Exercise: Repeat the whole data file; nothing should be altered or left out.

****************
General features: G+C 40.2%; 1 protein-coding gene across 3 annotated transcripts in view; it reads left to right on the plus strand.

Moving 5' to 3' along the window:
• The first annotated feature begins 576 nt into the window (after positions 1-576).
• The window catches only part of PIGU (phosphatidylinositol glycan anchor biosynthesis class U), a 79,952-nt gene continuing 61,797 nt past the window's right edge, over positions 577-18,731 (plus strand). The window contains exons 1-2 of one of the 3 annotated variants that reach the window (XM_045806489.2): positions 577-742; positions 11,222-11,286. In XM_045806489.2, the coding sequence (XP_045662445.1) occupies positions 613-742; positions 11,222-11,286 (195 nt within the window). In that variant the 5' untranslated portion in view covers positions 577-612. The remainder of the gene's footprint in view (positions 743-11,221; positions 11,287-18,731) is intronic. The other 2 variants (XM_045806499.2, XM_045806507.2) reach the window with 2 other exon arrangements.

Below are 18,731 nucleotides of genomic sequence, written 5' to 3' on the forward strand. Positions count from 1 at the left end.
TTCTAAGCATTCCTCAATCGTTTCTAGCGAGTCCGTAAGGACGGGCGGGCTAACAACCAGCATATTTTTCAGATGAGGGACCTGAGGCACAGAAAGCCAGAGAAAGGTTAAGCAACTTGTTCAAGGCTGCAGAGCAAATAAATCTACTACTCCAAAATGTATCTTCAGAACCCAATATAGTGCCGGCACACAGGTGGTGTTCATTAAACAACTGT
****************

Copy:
General features: G+C 40.2%; 1 protein-coding gene across 3 annotated transcripts in view; it reads left to right on the plus strand.

Moving 5' to 3' along the window:
• The first annotated feature begins 576 nt into the window (after positions 1-576).
• The window catches only part of PIGU (phosphatidylinositol glycan anchor biosynthesis class U), a 79,952-nt gene continuing 61,797 nt past the window's right edge, over positions 577-18,731 (plus strand). The window contains exons 1-2 of one of the 3 annotated variants that reach the window (XM_045806489.2): positions 577-742; positions 11,222-11,286. In XM_045806489.2, the coding sequence (XP_045662445.1) occupies positions 613-742; positions 11,222-11,286 (195 nt within the window). In that variant the 5' untranslated portion in view covers positions 577-612. The remainder of the gene's footprint in view (positions 743-11,221; positions 11,287-18,731) is intronic. The other 2 variants (XM_045806499.2, XM_045806507.2) reach the window with 2 other exon arrangements.

Below are 18,731 nucleotides of genomic sequence, written 5' to 3' on the forward strand. Positions count from 1 at the left end.
TTCTAAGCATTCCTCAATCGTTTCTAGCGAGTCCGTAAGGACGGGCGGGCTAACAACCAGCATATTTTTCAGATGAGGGACCTGAGGCACAGAAAGCCAGAGAAAGGTTAAGCAACTTGTTCAAGGCTGCAGAGCAAATAAATCTACTACTCCAAAATGTATCTTCAGAACCCAATATAGTGCCGGCACACAGGTGGTGTTCATTAAACAACTGT